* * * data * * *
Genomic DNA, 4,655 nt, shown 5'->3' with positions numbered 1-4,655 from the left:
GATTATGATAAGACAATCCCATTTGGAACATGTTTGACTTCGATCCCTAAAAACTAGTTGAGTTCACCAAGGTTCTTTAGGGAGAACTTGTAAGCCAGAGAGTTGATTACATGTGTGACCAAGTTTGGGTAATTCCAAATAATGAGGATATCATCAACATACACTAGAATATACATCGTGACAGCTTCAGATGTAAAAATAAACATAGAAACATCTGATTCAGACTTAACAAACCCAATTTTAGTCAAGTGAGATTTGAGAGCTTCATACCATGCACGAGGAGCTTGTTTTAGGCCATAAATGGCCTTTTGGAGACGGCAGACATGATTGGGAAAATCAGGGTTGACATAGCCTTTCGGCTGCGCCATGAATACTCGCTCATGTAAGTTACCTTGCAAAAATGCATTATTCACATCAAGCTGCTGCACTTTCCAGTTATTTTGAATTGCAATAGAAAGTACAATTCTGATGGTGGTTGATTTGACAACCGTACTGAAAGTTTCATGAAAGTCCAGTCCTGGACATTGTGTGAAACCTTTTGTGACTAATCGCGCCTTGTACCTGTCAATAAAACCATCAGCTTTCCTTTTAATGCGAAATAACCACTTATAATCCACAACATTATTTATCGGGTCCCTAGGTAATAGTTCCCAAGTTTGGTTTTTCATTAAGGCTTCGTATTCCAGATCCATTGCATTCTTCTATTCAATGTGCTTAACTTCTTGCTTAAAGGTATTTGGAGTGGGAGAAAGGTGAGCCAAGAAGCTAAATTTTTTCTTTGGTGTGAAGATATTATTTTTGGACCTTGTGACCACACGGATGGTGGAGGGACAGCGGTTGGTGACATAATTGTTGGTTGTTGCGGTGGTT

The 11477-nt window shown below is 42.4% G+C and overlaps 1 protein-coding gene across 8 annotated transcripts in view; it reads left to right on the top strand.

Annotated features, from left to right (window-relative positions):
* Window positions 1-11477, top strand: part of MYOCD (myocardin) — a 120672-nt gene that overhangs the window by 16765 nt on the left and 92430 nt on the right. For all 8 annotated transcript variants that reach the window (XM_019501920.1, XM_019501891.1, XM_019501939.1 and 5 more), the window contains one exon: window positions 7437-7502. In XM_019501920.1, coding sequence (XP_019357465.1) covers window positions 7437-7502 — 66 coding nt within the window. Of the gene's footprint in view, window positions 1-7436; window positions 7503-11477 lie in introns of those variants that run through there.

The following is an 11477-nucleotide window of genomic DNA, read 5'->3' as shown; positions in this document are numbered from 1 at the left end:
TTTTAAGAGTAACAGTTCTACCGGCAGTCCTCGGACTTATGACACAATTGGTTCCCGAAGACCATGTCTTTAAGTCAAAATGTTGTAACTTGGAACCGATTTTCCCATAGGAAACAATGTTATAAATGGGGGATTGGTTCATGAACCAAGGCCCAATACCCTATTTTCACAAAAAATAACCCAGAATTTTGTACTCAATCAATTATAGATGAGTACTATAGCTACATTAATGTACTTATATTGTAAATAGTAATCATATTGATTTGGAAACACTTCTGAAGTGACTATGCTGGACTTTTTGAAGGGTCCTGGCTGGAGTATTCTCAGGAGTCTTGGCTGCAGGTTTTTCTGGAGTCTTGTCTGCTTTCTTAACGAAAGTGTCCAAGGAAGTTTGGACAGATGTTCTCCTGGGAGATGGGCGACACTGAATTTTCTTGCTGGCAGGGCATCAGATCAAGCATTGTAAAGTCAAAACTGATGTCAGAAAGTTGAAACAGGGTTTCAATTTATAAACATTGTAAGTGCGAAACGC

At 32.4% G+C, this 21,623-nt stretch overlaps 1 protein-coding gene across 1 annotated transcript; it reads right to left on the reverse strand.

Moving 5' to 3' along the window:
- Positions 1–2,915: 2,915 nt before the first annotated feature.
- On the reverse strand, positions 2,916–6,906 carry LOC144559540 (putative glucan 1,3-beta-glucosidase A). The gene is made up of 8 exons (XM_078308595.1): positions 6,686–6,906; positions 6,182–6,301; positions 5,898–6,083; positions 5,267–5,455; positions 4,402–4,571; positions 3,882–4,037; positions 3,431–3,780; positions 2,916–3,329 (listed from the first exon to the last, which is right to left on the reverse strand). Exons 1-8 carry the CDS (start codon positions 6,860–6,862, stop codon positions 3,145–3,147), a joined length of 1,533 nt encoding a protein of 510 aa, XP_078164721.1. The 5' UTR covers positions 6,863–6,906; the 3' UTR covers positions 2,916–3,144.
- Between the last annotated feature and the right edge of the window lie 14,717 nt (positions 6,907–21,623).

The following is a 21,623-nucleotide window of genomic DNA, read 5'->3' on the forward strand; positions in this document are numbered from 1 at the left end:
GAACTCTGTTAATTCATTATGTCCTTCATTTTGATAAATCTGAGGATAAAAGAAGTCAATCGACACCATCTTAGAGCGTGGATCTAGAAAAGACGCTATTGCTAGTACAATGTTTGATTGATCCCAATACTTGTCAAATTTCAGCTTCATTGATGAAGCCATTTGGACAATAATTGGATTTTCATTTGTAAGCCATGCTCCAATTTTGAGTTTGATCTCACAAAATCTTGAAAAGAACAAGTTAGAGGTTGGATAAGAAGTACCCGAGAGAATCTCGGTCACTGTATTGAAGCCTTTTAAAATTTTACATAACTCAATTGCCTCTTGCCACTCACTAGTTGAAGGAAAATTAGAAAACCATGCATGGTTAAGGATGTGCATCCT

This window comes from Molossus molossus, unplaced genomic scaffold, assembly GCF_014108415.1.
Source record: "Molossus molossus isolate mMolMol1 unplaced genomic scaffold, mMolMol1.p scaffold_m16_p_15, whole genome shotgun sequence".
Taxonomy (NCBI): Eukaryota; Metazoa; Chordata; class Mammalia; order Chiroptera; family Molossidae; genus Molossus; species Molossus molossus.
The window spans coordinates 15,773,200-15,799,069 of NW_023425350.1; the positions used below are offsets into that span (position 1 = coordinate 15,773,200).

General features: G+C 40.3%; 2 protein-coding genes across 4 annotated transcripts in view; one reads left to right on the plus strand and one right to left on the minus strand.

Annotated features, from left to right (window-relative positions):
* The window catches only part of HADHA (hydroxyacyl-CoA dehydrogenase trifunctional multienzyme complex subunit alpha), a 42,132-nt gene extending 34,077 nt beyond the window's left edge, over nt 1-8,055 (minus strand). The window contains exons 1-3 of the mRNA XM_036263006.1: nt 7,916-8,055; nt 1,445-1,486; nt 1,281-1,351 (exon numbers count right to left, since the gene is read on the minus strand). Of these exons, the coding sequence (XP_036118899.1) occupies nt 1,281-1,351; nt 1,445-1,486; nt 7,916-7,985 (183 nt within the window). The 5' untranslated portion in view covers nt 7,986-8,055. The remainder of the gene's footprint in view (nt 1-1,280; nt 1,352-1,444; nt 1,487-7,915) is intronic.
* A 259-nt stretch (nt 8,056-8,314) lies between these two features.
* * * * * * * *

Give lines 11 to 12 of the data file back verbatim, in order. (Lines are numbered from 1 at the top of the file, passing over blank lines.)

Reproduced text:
- On the reverse strand, positions 2,916–6,906 carry LOC144559540 (putative glucan 1,3-beta-glucosidase A). The gene is made up of 8 exons (XM_078308595.1): positions 6,686–6,906; positions 6,182–6,301; positions 5,898–6,083; positions 5,267–5,455; positions 4,402–4,571; positions 3,882–4,037; positions 3,431–3,780; positions 2,916–3,329 (listed from the first exon to the last, which is right to left on the reverse strand). Exons 1-8 carry the CDS (start codon positions 6,860–6,862, stop codon positions 3,145–3,147), a joined length of 1,533 nt encoding a protein of 510 aa, XP_078164721.1. The 5' UTR covers positions 6,863–6,906; the 3' UTR covers positions 2,916–3,144.
- Between the last annotated feature and the right edge of the window lie 14,717 nt (positions 6,907–21,623).